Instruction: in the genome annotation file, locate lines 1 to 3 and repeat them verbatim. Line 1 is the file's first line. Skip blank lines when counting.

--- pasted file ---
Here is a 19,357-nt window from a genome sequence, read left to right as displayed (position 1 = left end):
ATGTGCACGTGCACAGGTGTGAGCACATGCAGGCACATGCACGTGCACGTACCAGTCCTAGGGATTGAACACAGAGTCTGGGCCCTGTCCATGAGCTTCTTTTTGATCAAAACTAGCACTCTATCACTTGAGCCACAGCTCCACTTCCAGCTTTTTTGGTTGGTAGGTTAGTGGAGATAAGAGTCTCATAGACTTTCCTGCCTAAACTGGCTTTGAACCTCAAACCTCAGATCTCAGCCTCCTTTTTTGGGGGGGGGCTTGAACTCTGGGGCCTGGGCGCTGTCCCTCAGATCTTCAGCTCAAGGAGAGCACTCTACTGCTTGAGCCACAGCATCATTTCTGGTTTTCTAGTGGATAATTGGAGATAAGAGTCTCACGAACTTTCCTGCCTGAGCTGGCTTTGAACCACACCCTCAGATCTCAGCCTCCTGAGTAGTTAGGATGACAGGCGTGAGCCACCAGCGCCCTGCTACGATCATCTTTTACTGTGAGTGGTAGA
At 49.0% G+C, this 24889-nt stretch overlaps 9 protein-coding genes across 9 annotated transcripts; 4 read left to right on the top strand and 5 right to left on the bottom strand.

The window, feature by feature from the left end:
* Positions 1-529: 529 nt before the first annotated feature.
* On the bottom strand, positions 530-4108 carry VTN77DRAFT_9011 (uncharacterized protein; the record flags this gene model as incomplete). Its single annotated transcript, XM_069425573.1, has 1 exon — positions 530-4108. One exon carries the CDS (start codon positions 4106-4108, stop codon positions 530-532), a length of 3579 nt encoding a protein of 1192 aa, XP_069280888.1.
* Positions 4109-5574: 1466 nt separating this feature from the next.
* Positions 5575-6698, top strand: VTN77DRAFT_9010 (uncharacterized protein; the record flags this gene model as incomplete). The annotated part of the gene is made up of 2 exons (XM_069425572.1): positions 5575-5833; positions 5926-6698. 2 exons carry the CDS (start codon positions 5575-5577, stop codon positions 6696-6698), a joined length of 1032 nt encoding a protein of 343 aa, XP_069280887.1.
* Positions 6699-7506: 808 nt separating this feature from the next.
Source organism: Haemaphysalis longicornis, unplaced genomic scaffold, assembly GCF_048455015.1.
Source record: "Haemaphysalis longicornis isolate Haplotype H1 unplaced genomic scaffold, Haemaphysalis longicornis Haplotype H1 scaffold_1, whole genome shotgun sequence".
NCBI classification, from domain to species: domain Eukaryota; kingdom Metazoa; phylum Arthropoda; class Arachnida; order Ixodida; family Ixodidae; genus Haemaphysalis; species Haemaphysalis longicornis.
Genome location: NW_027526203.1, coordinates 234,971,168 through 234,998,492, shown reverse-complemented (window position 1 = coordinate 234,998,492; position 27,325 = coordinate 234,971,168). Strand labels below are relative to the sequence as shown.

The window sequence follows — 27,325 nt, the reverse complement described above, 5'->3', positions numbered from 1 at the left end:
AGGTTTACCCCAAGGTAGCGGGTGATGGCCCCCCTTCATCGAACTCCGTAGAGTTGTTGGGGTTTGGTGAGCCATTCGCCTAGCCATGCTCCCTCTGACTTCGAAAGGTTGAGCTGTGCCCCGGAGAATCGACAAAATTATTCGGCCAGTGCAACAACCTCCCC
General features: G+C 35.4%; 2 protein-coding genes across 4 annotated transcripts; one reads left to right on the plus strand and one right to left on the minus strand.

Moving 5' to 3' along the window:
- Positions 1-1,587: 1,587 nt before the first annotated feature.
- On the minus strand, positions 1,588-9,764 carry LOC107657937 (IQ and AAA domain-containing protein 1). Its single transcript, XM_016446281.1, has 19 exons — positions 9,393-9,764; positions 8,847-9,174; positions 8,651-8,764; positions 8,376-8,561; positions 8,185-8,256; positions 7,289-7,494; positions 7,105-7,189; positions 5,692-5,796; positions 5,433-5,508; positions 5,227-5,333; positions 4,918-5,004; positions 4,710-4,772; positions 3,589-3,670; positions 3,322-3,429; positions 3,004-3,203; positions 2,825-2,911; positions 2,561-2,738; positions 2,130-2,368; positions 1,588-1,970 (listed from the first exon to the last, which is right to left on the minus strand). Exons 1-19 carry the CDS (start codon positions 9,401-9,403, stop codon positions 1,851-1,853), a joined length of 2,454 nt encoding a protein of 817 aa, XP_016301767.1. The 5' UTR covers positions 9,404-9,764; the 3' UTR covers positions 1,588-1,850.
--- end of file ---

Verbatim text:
Here is a 19,357-nt window from a genome sequence, read left to right as displayed (position 1 = left end):
ATGTGCACGTGCACAGGTGTGAGCACATGCAGGCACATGCACGTGCACGTACCAGTCCTAGGGATTGAACACAGAGTCTGGGCCCTGTCCATGAGCTTCTTTTTGATCAAAACTAGCACTCTATCACTTGAGCCACAGCTCCACTTCCAGCTTTTTTGGTTGGTAGGTTAGTGGAGATAAGAGTCTCATAGACTTTCCTGCCTAAACTGGCTTTGAACCTCAAACCTCAGATCTCAGCCTCCTTTTTTGGGGGGGGGCTTGAACTCTGGGGCCTGGGCGCTGTCCCTCAGATCTTCAGCTCAAGGAGAGCACTCTACTGCTTGAGCCACAGCATCATTTCTGGTTTTCTAGTGGATAATTGGAGATAAGAGTCTCACGAACTTTCCTGCCTGAGCTGGCTTTGAACCACACCCTCAGATCTCAGCCTCCTGAGTAGTTAGGATGACAGGCGTGAGCCACCAGCGCCCTGCTACGATCATCTTTTACTGTGAGTGGTAGA
At 49.0% G+C, this 24889-nt stretch overlaps 9 protein-coding genes across 9 annotated transcripts; 4 read left to right on the top strand and 5 right to left on the bottom strand.